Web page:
I’ve been a Russ Carnahan skeptic since I moved to Saint Louis. The first few times I saw him speak, he was every bit as awkward and milquetoast as he was portrayed in Can Mr Smith Get To Washington Any More? and his early voting record was just as weak as one would have predicted from his performance in that race.
But recently I’ve shifted in my opinion. Carnahan’s voting record has been fairly good since 2006. He’s improved considerably in his public speaking, and he’s brought funding to Missouri for infrastructure improvements and energy efficiency, among other things. Which brings me to his vote for the Waxman-Markey American Clean Energy and Security Act last week.
Russ has caught some flak on that vote, specifically from a local bakery and St. Louis Sheriff Jim Murphy (who is a Democratic committeeman, no less.) And I don’t believe the criticism is coming from the same quarters as Greenpeace – Murphy was circulating a WSJ editorial against cap and trade, and McArthur Bakery sent the following to Carnahan:
Many of us have had it. You are a follower not a leader. Nancy says Jump boy, you say, How high?
You do not represent the interest of your constituents on the cap and trade issue. So you now have your name in lights for 40,000 cars a week to enjoy.
You sir are not good for small business. And we are letting all of our customers and neighbors know it.
Obviously, Murphy and McArthur are free to say and think whatever they like. Still, Murphy claims he didn’t intend his squabble with Carnahan to become public, yet somehow the letter got circulated to where regular folks like you and I are reading about it. And I wonder if Murphy finds Wall Street Journal editorials against unions worthy of passing around, or if it’s just on topics that he appears to be uninformed about.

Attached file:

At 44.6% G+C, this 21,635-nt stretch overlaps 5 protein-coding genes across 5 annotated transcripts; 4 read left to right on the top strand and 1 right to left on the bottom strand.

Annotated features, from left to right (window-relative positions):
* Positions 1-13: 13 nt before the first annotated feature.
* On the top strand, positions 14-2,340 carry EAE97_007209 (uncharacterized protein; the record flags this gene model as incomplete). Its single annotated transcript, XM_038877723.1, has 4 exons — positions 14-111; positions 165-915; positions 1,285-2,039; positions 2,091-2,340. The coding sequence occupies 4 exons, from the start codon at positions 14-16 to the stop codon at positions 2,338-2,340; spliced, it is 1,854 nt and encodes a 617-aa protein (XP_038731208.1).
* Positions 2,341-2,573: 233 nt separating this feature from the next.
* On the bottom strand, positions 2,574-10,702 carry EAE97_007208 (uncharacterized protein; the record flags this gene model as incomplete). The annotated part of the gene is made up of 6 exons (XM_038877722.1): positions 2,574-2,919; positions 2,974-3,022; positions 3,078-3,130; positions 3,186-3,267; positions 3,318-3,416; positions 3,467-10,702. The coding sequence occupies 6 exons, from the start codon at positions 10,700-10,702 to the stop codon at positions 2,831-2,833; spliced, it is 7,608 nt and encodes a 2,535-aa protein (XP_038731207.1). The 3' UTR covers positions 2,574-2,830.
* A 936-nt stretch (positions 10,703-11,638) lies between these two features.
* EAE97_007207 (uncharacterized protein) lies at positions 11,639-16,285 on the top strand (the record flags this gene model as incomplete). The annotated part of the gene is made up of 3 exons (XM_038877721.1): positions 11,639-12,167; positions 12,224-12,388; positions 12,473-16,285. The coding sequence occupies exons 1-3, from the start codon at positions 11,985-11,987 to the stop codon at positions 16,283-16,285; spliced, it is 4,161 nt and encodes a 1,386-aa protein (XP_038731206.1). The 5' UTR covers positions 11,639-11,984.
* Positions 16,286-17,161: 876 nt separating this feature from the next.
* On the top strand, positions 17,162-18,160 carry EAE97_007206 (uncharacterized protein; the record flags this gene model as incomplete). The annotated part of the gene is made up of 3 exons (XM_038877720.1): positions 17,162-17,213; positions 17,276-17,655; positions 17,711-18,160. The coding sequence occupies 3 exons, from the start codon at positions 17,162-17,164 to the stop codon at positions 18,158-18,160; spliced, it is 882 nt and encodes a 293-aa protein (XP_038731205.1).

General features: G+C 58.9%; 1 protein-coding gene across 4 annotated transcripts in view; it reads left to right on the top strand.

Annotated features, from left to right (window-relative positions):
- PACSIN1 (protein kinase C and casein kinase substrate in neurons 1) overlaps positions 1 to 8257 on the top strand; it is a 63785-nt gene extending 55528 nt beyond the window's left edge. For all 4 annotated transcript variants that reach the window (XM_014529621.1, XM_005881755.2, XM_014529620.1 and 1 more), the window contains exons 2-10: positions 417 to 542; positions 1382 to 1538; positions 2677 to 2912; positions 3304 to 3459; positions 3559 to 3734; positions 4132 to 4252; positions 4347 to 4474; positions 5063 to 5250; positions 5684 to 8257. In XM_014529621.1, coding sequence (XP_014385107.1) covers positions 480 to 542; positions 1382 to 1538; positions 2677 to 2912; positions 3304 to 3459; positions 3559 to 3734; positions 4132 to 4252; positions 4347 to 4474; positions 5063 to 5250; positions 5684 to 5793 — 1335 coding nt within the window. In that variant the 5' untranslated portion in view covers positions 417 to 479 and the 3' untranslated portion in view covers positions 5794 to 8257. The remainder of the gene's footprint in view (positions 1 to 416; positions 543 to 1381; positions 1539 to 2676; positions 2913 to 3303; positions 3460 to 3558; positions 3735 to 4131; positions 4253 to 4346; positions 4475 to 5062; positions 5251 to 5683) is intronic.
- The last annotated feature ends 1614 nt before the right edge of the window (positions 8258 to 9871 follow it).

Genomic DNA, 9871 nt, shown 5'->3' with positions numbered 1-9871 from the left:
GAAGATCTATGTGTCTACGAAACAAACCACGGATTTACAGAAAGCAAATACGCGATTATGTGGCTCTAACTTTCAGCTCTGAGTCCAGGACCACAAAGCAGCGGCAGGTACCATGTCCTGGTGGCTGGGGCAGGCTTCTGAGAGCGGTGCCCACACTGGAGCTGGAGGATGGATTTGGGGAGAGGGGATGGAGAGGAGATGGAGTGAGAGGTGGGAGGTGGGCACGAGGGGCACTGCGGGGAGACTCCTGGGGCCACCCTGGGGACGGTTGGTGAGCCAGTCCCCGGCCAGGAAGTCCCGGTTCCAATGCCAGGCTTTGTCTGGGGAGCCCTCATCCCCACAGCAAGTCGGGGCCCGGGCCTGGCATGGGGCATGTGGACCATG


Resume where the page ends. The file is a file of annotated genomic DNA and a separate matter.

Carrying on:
The facts are that even without considering gains in energy efficiency, the average household would pay only the price of a stamp a day in return for huge gains in clean energy and a reduction in carbon emissions and other pollutants. And according to a NRDC study, when you factor in energy efficiency, the average Missouri household will have in 2020 a lower average electric bill ($6.32 less per month per household) and lower transportation costs ($13.93 per month per household) than if we had done nothing but continue with the status quo of relying on coal.
So yeah, Russ deserves some praise on this one. If you live in the 3rd District, don’t forget to pat him on the back, especially because you know that followers of Rush, Newt and Glenn Beck are letting him have it right know.